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Some try to refute those who question the authenticity of NDE’s and OBE’s by saying the OT laws are fulfilled through Christ Jesus and are made “obsolete” by his death and resurrection; thus making the usage of the OT invalid since Christians are not indebted to the Law (Gal. 2:16; 3:10; Rom. 8:1). However, with this eisegetical interpretation of the text, one walks away with a flawed understanding of Paul’s intention in Galatians 3, for in the following verses he explains that the grace of God is not nullified. In Romans 6:1-2, Paul clearly explains such motives, “What shall we say then? Are we to continue in sin that grace may abound? By no means! How can we who died to sin still live in it?” Paul is reiterating the words of Peter, “Live as people who are free, not using your freedom as a cover-up for evil, but living as servants of God” (1 Pet. 2:16).

The second refutation argues, “What is impossible with man is possible with God” (Lk. 1:37; Lk. 18:27). While saying nothing is impossible with God, which addresses God’s omnipotence and inability to lie (Heb. 6:17-18; Titus 1:1-3), one must also take into account the attributes of God, among which God is immutable, unchanging (Mal. 3:6; Heb. 6:18; Jas. 1:17). Therefore, God cannot create a logical fallacy (i.e. a rock too big for him to carry or a round square). In other words, since God is unchanging, whenever his word suggests none has ascended to heaven “except he who descended from heaven, the Son of Man” (Jn. 3:13) as well as, “Who has seen God and lived?” (Jn. 1:18; 6:46; Ex. 19 [ref. Heb. 12:18-29]), he is indeed telling the truth. Later Jesus says, “Whoever has seen me has seen the Father” (Jn. 14:9).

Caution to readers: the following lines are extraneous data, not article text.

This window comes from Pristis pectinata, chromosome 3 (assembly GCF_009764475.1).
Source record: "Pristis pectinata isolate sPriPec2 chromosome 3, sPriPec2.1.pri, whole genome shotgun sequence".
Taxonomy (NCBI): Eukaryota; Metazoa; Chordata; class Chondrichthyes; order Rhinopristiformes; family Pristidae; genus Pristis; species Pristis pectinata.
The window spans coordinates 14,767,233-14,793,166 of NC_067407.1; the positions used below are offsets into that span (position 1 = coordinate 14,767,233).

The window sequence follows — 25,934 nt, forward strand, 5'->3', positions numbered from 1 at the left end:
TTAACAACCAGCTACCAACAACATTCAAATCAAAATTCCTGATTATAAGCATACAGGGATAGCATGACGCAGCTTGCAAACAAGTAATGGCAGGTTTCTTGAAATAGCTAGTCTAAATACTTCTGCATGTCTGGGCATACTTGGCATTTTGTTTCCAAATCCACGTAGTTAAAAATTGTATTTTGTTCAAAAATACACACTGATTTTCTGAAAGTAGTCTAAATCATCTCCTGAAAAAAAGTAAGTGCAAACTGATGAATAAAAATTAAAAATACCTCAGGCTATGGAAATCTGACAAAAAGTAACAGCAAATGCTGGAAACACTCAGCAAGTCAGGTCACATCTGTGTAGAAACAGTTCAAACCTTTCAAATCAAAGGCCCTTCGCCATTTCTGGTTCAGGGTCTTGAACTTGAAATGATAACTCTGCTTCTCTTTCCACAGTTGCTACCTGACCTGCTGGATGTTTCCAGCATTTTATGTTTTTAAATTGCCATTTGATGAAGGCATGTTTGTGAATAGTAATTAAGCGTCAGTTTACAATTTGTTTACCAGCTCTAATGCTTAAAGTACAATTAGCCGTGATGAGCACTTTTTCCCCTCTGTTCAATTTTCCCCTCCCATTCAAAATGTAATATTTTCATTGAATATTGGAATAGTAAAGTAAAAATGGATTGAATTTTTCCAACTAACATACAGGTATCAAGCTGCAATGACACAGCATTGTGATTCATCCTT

The third refutation begs the question, How did the boy in Heaven is for Real know his father, mother, and church were praying for him, know his grandfather while never meeting him, and know his sister that died in his mother’s miscarriage? One must bring into account the context of the situation. Pastor Burpo asked leading questions such as, “Hey Colton, I bet you asked if you could have a sword, didn’t you?” (Burpo, 2010). Colton would casually respond saying, “Yes,” or “No,” then scurry off to play. The issue is not retaining false memories—which all humans are guilty of—but in fact the issue is the lack of investigation and relying on misinterpreted “childlike faith,” which will be addressed in the inconsistency argument hereafter.

The second point compares resurrection and mysticism to that of the heavenly experiences. Resurrection in the OT serves as affirmation and evidence of the unnecessary flamboyant account of a material-focused heaven (Deut. 32:39; 1 Sam. 2:6; Isa. 26:19; Hos. 13:14; Dan. 12:2-3). In 1 Kings 17:19-23, Elijah raises a widow’s son from the dead, and in Hebrews 11:17-19, Abraham believed God was able to raise Isaac from the dead, in accordance with God’s promise, after sacrificing him. However, some people (e.g. Douglas Wilson, pastor of Christ Church in Moscow, Idaho) theorize Jonah, while in the belly of the fish, actually died and was resurrected (Jon. 2:2 [ref. Matt. 12:38-40]). Nevertheless, the OT is a “shadow of…things to come” (Col. 2:16-19; Heb. 10:1). Additionally, resurrection in the NT serves as evidential fulfillment, an affirmation, of the OT as well as further affirmation concerning the continued “heavenly” epidemic (Geisler & Turek, 2004).